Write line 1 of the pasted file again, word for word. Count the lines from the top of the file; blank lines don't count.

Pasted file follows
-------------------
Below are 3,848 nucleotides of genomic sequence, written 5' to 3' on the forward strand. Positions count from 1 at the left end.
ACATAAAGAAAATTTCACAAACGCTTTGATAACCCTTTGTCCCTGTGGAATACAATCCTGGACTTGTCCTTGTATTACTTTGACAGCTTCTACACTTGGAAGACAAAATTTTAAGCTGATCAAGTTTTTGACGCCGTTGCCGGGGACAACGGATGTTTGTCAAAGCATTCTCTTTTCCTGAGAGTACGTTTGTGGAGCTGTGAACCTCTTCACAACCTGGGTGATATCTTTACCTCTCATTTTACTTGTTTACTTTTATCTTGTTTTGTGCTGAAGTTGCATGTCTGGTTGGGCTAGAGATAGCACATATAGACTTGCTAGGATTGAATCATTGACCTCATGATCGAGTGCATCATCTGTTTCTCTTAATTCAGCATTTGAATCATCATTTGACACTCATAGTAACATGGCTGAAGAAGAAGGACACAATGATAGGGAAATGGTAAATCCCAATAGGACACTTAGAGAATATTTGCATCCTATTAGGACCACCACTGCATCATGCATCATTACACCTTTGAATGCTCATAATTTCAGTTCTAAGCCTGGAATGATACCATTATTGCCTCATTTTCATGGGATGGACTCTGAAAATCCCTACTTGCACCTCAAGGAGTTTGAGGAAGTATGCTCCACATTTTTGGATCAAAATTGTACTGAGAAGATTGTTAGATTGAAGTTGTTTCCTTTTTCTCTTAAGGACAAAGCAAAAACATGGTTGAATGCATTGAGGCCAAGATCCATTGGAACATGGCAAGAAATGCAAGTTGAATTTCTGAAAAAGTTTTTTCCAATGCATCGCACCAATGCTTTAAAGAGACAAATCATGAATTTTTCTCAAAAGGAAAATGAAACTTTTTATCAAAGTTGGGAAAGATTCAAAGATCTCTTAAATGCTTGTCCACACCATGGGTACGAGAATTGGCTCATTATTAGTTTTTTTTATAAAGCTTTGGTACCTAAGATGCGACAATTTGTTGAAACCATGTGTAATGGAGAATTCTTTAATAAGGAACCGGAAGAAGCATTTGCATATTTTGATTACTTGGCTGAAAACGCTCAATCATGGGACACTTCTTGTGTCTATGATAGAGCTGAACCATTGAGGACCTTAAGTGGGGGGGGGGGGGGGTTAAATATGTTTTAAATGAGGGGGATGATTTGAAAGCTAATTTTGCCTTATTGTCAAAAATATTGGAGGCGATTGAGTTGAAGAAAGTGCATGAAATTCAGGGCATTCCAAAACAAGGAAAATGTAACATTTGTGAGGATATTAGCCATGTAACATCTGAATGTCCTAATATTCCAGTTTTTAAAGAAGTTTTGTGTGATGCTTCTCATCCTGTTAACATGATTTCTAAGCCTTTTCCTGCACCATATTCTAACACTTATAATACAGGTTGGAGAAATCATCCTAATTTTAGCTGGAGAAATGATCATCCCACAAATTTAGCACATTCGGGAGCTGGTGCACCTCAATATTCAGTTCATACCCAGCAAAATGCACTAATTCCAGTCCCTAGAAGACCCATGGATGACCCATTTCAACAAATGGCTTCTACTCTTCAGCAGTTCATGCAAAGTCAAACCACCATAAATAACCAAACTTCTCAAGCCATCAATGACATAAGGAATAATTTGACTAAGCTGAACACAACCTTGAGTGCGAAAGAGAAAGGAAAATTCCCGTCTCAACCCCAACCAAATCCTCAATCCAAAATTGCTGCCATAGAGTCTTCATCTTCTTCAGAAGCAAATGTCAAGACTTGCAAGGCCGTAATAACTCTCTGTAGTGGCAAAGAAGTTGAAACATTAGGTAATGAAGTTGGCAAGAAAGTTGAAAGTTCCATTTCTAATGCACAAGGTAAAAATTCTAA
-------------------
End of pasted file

Below are 3,848 nucleotides of genomic sequence, written 5' to 3' on the forward strand. Positions count from 1 at the left end.